retreat like the frightened deer … seen him shrinking from the soil and
haunts of his boyhood, bursting the strongest ties which bound him to the
earth and its pleasures. I have seen him set fire to his wigwam and smooth
over the graves of his fathers … clap his hand in silence over his mouth,
and take the last look over his fair hunting ground, and turn his face in
sadness to the setting sun. All this I have seen performed in nature’s
silent dignity … and I have seen as often the approach of the bustling,
busy, talking, whistling, hopping, elated and exulting white man, with the
first dip of the ploughshare, making sacrilegeous trespass on the bones of
the valiant dead …. I have seen the grand and irresistible march of
civilization. I have seen this splendid juggernaut rolling on and beheld its
sweeping desolation, and held converse with the happy thousands, living
as yet beyond its influence, who have not been crushed, nor yet have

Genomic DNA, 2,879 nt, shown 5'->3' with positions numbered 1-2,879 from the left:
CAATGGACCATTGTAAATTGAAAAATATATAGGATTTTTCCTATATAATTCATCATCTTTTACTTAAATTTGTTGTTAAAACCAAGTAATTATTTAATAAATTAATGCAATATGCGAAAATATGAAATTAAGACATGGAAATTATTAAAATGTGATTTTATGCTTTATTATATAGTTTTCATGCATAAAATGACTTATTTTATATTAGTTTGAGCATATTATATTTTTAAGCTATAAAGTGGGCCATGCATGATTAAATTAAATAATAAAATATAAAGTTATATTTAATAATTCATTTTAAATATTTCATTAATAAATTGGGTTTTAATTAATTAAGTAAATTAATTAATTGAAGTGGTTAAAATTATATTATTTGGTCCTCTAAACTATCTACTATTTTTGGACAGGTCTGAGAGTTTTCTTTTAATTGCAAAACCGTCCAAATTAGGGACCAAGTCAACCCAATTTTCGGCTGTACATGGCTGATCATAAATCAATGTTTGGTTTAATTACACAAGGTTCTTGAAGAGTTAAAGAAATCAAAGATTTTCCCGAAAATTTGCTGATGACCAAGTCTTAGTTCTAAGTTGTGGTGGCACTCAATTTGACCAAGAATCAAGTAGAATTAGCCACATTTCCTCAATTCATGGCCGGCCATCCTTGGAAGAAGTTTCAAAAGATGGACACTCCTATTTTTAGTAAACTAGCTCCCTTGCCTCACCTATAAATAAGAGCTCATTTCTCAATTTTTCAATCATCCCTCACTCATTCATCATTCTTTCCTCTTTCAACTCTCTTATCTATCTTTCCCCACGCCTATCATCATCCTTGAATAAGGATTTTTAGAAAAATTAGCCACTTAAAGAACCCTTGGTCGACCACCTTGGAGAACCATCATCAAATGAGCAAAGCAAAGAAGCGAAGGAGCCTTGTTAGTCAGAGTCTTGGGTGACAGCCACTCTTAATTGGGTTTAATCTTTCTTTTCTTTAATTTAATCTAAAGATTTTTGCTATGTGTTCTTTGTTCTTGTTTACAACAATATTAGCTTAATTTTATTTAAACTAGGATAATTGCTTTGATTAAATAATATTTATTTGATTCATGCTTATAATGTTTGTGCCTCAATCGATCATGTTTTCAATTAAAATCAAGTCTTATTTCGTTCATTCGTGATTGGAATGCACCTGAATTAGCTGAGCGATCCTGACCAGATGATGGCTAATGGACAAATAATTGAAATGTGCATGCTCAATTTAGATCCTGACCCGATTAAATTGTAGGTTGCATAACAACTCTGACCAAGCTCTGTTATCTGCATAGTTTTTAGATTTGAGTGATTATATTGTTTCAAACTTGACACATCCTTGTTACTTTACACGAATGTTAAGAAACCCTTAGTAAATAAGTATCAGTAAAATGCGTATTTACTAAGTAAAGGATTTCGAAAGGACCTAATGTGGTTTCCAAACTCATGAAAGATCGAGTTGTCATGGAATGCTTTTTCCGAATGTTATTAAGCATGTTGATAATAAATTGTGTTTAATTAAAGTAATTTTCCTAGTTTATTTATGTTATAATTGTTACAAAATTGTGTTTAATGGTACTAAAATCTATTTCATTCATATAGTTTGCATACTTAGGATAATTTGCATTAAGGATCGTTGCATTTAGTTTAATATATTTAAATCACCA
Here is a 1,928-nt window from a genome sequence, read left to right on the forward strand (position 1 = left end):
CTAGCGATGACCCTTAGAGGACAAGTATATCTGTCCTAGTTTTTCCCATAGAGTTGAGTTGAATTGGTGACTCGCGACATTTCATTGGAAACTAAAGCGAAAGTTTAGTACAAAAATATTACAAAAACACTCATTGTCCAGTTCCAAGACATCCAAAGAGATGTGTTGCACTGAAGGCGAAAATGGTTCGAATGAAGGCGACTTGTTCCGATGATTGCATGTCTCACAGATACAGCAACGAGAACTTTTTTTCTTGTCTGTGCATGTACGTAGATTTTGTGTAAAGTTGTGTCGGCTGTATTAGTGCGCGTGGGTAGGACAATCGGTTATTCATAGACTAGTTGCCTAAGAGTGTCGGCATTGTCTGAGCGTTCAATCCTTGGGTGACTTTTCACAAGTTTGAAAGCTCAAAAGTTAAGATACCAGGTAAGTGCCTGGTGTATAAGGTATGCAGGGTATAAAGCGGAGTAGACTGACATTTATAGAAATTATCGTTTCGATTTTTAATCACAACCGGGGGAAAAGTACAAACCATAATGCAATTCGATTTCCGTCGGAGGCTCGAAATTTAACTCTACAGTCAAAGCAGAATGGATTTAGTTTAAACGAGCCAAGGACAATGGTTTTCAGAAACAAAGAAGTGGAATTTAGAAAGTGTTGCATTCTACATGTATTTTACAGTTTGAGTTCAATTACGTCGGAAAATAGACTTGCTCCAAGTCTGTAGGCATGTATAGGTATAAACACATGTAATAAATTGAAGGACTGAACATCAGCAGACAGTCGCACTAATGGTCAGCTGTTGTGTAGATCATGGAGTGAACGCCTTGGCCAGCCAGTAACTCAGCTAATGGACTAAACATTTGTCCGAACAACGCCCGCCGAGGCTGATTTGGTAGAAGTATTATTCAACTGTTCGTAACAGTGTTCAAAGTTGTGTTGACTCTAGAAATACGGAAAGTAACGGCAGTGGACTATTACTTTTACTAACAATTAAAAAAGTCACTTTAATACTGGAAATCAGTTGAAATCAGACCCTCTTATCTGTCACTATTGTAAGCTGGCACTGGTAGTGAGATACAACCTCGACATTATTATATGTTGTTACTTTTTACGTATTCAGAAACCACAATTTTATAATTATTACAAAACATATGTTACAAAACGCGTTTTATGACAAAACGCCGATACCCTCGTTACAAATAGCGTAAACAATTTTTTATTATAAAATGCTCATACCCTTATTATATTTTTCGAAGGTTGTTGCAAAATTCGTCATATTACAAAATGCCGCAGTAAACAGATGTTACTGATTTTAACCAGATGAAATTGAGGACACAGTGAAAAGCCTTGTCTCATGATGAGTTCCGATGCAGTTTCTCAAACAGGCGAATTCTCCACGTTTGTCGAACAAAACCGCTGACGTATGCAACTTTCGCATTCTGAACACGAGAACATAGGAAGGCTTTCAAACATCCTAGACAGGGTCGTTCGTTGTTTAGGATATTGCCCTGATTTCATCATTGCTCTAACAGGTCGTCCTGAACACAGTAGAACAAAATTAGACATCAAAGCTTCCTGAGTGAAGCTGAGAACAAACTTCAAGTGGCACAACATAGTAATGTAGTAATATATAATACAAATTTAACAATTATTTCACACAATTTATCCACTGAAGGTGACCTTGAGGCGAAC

dreamed of its approach.”

“They waste us, aye, like April snow,
In the warm noon we shrink away;
And fast they follow as we go
Towards the setting day,
Till they shall fill the land, and we
Are driven into the Western sea. “

“Gleaming with the setting sun
One burning sheet of living gold,
The mountain Lake beneath him rolled;
In all her length far winding lay,
With promontory, creek, and bay,
And islands that, empurpled bright,
Floated amid the livelier lights
To sentinel enchanted land.”

The Catlin Art Gallery

Osceola - Black Drink

Black Drink

Osceola’s name was derived from the Indian term “Asiyahola,”
the cry given by those taking the ceremonial black drink that was
to cleanse the body and spirit.

“This gallant fellow is grieving with a broken spirit, and ready